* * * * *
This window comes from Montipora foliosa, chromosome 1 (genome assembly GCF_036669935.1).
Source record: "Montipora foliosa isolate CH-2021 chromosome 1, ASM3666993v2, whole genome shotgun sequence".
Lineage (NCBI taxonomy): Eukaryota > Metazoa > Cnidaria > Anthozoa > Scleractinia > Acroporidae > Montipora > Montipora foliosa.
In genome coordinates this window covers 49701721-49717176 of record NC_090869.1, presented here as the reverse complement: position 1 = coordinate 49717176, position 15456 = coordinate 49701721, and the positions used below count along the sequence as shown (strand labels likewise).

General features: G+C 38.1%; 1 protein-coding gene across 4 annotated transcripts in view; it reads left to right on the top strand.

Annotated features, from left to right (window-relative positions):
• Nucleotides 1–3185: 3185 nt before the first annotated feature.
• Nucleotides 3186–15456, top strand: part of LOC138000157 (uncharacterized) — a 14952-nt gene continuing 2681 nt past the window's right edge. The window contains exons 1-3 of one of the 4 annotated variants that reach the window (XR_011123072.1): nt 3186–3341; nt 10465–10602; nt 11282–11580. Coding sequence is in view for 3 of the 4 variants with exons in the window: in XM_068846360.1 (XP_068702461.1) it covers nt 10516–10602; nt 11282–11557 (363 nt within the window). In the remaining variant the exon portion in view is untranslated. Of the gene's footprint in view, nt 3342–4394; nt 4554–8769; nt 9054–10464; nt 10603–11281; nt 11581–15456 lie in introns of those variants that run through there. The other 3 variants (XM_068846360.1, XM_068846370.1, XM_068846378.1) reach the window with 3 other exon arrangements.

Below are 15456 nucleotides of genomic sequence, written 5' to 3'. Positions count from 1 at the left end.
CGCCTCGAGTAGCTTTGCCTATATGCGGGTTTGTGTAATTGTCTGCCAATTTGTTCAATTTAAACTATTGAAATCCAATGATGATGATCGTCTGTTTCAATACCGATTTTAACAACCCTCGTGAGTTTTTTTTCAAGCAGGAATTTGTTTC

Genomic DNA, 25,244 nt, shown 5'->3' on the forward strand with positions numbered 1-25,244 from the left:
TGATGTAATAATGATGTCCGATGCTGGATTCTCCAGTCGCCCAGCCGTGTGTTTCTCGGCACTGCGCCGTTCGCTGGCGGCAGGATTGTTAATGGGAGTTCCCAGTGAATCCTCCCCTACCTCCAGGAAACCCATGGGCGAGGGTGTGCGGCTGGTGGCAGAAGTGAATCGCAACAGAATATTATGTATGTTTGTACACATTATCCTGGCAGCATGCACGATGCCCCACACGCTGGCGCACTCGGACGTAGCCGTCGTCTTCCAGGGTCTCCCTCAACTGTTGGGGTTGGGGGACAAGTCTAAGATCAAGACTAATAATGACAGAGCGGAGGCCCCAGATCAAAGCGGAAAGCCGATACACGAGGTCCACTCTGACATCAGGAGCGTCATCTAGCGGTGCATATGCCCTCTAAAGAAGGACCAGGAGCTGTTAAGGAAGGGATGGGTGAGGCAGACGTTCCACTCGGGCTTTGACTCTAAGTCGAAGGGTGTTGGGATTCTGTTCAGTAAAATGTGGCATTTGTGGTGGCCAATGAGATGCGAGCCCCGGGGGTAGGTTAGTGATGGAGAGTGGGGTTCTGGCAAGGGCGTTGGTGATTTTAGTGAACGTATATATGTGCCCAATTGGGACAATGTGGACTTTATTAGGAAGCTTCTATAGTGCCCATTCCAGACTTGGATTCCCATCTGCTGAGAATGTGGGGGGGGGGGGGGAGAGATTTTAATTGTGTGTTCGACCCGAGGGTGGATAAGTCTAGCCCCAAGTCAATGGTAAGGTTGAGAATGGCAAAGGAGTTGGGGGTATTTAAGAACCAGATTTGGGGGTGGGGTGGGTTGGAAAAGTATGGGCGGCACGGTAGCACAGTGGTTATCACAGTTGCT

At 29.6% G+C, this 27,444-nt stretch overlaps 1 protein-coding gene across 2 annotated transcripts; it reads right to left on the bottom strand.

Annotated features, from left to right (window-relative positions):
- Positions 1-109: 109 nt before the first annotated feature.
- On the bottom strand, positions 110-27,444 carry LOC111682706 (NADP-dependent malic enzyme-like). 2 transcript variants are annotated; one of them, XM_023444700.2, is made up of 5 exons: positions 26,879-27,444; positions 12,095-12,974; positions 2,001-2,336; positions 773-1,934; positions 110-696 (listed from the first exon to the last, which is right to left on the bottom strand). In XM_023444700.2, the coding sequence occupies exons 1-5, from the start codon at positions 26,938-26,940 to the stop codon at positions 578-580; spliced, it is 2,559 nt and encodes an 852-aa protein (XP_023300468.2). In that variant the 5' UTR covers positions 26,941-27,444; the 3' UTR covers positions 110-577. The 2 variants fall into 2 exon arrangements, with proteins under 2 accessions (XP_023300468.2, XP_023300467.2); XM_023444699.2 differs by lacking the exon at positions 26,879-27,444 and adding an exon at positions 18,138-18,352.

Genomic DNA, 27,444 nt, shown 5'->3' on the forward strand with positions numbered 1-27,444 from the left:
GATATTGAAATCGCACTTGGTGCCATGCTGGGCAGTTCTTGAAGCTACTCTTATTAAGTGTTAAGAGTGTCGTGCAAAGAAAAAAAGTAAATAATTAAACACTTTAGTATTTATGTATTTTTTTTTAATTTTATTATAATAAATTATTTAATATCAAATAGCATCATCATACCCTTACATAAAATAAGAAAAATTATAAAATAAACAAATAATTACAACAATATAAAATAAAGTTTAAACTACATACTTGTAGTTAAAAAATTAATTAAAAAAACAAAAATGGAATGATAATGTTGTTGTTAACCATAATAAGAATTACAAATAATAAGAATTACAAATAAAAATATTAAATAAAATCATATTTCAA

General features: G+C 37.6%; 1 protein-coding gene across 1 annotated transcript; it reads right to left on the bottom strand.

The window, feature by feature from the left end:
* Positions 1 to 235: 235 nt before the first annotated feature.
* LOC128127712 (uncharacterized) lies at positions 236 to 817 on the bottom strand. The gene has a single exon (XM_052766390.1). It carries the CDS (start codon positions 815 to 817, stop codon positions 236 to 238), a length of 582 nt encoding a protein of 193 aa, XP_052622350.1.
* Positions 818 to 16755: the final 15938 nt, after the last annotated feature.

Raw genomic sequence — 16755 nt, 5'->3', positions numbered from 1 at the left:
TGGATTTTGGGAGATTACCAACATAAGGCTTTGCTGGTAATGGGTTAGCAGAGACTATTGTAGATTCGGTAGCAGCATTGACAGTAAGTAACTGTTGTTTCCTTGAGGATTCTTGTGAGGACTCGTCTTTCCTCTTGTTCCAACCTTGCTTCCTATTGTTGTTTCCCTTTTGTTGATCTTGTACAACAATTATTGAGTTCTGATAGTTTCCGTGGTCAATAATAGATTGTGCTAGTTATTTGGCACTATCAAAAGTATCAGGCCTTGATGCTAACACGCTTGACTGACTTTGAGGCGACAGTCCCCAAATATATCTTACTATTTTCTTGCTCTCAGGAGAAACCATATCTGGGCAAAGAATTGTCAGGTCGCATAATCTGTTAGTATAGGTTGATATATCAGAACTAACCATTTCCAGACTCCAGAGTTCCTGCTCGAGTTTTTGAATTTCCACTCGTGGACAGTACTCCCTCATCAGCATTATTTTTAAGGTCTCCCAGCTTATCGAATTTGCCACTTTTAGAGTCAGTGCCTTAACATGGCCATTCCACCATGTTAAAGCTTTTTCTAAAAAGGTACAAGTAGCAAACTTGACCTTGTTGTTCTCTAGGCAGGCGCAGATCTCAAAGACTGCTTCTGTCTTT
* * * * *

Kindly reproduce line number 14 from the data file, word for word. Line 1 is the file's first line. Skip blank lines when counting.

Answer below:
Annotated features, from left to right (window-relative positions):